Let’s say you’re contemplating the purchase of an Ambulatory Surgical Center that has been unoccupied for some period of time. The facility appears to be in relatively good condition and it certainly meets your needs for expanding your outpatient surgical capacity. You intend to occupy the facility as is, and aside from a fresh coat of paint on the interior walls, you anticipate that it will require little to no work prior to move-in. After all, it was used as an ASC for many years and your plans are to use it the same way. You decide to move forward with the purchase. Later, while preparing to occupy the facility you learn that the change in ownership has triggered a full healthcare facility compliance review by the state. As it turns out, the facility was originally designed and built under regulations that have since been updated. In order to comply with the new requirements you’ll need to undertake a costly renovation to increase some room sizes and replace some of the HVAC equipment. You’ll also need to provide some additional spaces that weren’t required under the old regulations, and these spaces cannot be accommodated within the existing building’s footprint. The only option for providing them is to add on to the building. When you update your pro forma to include these unexpected construction costs along with the delay they’ll cause in occupying the building, the feasibility of the purchase becomes questionable.
So how did a facility purchase that seemed so promising at first go so far off track? Unfortunately, situations similar to this aren’t that uncommon. But, had a facility evaluation been performed prior to proceeding with the purchase, you would have been aware of the challenges involved and the additional costs associated with them. That information would have certainly been of value when you were negotiating the purchase. Because healthcare facilities are some of the most highly regulated building types that exist, and the complex codes and regulations they must comply with are continually changing, it’s difficult to know whether a facility, once it changes hands, can be used in its current configuration or if major revisions will be necessary.
Putting a healthcare property back into commerce can be complicated. Before you make a purchase offer you should always include having a facility assessment performed as part of your decision support process.
These are typically provided by healthcare architects and can usually be combined with a traditional prepurchase building inspection. While the inspection will focus on the condition of the various existing building elements, like the exterior skin, roof system, and mechanical/electrical/plumbing systems, the assessment will address the building’s planned use, even if that use will remain the same. One advantage to having a healthcare architect perform the evaluation is that they’re not only experts in the codes and regulations that apply specifically to healthcare facilities, they’re also well versed when it comes to local zoning requirements, which can be critical when developing options for a potential building expansion or renovation. Zoning requirements can limit building expansion opportunities because of floor area ratios and setback requirements, or because the expansion will reduce the number of parking spaces below a required minimum. These are some of the things your architect will assess and provide guidance on. Should it be necessary to do even minor work to the building, you’ll want to have some idea about the costs and the schedule for completing the work. Your healthcare architect can provide budget and schedule assistance, and can help give you a more complete picture of the overall financial and time investments you should anticipate.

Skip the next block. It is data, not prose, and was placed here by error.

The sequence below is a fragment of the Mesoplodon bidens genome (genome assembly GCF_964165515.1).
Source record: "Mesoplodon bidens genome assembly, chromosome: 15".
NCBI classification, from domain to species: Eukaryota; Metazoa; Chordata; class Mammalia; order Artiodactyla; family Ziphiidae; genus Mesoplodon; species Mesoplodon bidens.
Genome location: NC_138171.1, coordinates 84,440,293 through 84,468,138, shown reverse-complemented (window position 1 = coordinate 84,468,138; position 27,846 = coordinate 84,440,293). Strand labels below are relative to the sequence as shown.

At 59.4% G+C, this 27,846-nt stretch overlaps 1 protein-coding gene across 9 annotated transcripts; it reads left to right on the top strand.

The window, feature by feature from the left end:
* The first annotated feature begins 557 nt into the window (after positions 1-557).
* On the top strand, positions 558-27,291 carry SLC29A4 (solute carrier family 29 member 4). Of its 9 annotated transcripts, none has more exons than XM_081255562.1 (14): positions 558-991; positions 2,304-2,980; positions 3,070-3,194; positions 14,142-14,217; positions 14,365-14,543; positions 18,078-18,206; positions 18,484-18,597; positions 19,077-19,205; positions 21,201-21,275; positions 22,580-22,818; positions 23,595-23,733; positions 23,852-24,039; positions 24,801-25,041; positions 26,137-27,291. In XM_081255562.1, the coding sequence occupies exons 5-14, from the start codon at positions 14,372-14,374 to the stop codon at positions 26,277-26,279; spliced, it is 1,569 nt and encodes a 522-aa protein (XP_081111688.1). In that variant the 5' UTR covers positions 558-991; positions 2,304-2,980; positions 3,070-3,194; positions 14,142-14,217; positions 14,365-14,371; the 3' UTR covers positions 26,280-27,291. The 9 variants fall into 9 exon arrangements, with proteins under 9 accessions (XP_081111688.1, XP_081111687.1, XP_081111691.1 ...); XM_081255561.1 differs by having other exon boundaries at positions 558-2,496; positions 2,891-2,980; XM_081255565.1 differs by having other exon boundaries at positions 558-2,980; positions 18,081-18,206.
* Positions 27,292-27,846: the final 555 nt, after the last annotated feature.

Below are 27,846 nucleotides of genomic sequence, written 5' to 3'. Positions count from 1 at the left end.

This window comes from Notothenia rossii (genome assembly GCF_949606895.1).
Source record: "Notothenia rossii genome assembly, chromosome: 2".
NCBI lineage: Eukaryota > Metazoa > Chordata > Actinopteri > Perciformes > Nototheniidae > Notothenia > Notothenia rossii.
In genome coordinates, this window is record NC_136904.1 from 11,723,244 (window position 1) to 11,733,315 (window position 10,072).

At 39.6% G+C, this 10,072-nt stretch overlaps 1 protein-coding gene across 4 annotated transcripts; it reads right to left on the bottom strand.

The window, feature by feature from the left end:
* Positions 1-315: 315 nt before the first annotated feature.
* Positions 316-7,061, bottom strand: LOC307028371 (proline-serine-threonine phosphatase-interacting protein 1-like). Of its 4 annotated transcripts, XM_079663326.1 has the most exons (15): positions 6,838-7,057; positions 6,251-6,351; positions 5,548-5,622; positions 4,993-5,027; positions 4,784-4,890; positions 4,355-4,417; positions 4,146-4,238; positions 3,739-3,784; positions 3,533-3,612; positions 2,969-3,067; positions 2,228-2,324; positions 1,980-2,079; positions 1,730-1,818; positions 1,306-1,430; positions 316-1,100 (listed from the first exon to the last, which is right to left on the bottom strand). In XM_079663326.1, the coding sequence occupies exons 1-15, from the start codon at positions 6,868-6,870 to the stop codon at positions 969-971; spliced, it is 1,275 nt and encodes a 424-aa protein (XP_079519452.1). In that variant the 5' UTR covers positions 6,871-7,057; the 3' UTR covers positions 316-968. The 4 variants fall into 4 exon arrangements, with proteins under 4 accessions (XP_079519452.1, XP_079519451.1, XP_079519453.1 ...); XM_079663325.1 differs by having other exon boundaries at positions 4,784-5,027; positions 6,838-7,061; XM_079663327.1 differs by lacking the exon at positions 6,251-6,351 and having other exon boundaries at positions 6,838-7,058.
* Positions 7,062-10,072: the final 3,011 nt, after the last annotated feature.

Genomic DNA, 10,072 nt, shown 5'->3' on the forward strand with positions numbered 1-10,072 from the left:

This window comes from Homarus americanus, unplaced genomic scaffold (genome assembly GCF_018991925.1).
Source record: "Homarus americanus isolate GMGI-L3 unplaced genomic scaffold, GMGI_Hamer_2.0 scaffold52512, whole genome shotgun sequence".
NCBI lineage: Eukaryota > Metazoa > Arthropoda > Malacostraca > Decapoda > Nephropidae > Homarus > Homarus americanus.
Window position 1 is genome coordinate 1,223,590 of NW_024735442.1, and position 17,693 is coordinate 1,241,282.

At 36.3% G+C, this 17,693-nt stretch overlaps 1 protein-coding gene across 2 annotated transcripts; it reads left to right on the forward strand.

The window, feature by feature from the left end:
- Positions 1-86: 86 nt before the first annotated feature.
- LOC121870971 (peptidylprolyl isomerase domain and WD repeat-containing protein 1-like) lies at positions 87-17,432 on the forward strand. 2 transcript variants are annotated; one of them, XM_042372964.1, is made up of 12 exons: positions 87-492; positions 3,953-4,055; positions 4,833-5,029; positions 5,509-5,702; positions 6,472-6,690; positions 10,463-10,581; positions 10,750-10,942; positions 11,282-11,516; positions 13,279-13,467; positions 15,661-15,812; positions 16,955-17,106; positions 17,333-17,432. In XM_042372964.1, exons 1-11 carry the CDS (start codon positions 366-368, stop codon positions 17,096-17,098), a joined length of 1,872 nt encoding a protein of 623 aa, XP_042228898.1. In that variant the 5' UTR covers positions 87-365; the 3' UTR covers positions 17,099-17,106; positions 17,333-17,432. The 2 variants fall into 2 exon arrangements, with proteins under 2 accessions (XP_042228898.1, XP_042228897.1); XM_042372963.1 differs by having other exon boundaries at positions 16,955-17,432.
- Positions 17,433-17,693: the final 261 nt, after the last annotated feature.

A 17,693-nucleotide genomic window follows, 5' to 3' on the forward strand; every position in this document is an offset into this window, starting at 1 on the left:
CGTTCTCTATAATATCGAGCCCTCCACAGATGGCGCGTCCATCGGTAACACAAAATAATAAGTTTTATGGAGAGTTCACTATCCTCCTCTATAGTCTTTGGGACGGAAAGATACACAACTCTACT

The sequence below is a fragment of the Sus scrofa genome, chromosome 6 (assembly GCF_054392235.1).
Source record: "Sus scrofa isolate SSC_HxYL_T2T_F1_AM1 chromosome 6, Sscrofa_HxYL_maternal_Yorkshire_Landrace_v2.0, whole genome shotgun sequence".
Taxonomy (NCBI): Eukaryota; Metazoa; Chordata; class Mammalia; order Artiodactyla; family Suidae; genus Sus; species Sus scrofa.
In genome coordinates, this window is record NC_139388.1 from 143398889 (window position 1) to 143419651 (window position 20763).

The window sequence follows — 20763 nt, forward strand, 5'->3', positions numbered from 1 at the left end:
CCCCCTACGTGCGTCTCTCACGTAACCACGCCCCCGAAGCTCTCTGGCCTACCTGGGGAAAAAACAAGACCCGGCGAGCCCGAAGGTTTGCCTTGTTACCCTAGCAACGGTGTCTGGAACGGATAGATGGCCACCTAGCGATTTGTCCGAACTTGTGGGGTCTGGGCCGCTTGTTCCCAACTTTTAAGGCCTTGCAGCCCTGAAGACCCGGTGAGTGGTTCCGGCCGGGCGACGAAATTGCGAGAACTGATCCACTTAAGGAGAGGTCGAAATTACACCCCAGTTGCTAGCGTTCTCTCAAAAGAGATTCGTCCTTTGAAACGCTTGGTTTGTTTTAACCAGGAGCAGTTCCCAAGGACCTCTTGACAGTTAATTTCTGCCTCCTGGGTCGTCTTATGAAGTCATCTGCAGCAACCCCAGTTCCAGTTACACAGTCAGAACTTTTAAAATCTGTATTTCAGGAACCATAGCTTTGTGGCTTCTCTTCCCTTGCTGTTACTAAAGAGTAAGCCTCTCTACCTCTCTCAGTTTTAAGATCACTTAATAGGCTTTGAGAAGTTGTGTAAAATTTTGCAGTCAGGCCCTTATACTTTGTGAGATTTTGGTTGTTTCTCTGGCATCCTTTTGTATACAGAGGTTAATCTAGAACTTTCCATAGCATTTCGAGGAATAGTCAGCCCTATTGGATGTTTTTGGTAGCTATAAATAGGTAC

Social media is making a big impact in the healthcare field, but when it comes to hospitals, there’s no one-size-fits-all approach. The techniques that work in other industries don’t always translate to the medical field. Here are some tips on how you can make social media work for your hospital.
Unfortunately, many medical practices proverbially-speaking, shoot themselves in the foot, and create vulnerabilities themselves, which open them up to potential cyber-attacks and HIPAA violations.
Fortunately, most of these vulnerabilities can be prevented with small changes in mindset, culture, and processes.
HIPAA dates back to 1996 and stands for the Health Insurance Portability and Accountability Act. At first HIPAA’s regulations were vague and with little to no enforcement. That changed in 2009 with HITECH Act (Health Information Technology for Economic and Clinical Health), which was part of the 2009 American Recovery and Reinvestment Act. This act charged the Office of Civil Rights (OCR) to enforce HIPAA’s policies with a minimum penalty of $50,000 and the law even states that “a medical entity’s reasonable lack of knowledge of a violation…is no longer accepted.” In 2013, HIPAA’s reach extended to companies working with medical entities, known as Business Associates (BAs).
Any business that creates, stores, edits, or transfers Protected Health Information (PHI) must comply with HIPAA regulations. HIPAA defines PHI as:
ePHI is the electronic version of PHI, known as Electronic Protected Health Information.
HIPAA breaks businesses into two categories:
HIPAA also requires all CEs to have a BA Agreement (called a BAA for short) with each Business Associate they work with directly.